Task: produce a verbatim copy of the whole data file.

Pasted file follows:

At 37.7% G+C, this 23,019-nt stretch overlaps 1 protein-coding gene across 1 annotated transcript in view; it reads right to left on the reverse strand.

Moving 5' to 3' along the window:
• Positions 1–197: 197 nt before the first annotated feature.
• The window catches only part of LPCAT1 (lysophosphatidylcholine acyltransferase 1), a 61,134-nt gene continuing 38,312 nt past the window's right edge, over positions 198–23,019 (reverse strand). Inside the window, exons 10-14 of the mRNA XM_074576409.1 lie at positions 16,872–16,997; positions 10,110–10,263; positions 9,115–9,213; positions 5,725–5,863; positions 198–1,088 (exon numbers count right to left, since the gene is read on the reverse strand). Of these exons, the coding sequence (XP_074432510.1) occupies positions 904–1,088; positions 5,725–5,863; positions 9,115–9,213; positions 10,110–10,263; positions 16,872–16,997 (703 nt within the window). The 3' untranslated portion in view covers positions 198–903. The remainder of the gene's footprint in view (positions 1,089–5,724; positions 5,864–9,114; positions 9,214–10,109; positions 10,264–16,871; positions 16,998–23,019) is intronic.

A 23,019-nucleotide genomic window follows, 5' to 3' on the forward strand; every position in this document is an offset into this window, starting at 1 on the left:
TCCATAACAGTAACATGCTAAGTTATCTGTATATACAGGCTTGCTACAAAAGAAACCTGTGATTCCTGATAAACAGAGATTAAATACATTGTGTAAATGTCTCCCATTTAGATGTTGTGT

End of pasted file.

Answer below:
At 37.7% G+C, this 23,019-nt stretch overlaps 1 protein-coding gene across 1 annotated transcript in view; it reads right to left on the reverse strand.

Moving 5' to 3' along the window:
• Positions 1–197: 197 nt before the first annotated feature.
• The window catches only part of LPCAT1 (lysophosphatidylcholine acyltransferase 1), a 61,134-nt gene continuing 38,312 nt past the window's right edge, over positions 198–23,019 (reverse strand). Inside the window, exons 10-14 of the mRNA XM_074576409.1 lie at positions 16,872–16,997; positions 10,110–10,263; positions 9,115–9,213; positions 5,725–5,863; positions 198–1,088 (exon numbers count right to left, since the gene is read on the reverse strand). Of these exons, the coding sequence (XP_074432510.1) occupies positions 904–1,088; positions 5,725–5,863; positions 9,115–9,213; positions 10,110–10,263; positions 16,872–16,997 (703 nt within the window). The 3' untranslated portion in view covers positions 198–903. The remainder of the gene's footprint in view (positions 1,089–5,724; positions 5,864–9,114; positions 9,214–10,109; positions 10,264–16,871; positions 16,998–23,019) is intronic.

A 23,019-nucleotide genomic window follows, 5' to 3' on the forward strand; every position in this document is an offset into this window, starting at 1 on the left:
TCCATAACAGTAACATGCTAAGTTATCTGTATATACAGGCTTGCTACAAAAGAAACCTGTGATTCCTGATAAACAGAGATTAAATACATTGTGTAAATGTCTCCCATTTAGATGTTGTGT